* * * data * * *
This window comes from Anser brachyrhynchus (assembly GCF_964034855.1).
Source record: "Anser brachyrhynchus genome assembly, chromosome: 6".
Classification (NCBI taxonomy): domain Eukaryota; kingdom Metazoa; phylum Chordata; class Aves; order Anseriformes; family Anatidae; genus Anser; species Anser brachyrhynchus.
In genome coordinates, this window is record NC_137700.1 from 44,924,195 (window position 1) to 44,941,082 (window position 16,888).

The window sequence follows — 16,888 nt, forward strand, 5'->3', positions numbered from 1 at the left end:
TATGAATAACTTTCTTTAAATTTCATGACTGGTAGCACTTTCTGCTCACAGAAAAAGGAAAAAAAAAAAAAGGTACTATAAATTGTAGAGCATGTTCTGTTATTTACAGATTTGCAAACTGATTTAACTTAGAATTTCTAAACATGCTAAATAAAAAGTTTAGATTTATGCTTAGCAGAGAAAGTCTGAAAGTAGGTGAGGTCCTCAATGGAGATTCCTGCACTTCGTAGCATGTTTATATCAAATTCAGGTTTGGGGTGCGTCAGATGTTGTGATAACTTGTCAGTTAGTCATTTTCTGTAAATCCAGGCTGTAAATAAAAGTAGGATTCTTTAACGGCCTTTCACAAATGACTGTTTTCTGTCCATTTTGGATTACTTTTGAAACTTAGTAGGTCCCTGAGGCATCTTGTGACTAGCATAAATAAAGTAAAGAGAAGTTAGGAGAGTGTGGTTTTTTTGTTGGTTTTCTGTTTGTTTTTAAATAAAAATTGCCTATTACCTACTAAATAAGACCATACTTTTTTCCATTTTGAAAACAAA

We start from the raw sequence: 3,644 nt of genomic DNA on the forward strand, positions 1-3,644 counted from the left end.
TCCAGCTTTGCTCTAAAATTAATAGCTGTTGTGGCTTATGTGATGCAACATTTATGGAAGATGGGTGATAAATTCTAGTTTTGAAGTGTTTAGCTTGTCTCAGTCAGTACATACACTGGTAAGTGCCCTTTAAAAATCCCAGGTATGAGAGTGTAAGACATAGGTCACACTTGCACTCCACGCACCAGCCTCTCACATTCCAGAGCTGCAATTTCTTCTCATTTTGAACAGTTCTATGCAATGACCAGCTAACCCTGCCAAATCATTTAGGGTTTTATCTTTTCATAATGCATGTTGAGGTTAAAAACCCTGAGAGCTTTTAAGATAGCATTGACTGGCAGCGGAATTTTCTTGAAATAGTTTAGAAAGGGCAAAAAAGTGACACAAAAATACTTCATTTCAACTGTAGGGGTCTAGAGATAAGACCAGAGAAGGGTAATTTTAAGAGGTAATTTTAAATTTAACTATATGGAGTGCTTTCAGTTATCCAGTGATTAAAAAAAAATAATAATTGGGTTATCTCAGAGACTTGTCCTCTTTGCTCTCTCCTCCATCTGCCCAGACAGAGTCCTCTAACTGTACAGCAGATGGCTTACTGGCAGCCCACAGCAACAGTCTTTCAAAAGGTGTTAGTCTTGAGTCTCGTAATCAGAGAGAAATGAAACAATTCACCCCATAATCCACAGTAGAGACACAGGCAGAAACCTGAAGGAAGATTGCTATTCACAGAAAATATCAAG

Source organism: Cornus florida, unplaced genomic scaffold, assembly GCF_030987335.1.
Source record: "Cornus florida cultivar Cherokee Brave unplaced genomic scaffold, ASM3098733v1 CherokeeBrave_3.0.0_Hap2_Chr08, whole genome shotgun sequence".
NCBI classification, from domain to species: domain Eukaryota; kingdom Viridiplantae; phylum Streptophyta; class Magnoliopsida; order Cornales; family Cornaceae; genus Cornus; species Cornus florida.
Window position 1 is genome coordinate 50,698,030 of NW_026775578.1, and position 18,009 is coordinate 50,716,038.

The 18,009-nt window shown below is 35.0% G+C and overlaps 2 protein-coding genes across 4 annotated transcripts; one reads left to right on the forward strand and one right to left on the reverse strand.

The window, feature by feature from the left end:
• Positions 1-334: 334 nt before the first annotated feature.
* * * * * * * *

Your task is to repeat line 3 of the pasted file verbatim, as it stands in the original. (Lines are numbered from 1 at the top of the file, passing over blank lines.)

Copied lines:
Classification (NCBI taxonomy): domain Eukaryota; kingdom Metazoa; phylum Chordata; class Aves; order Anseriformes; family Anatidae; genus Anser; species Anser brachyrhynchus.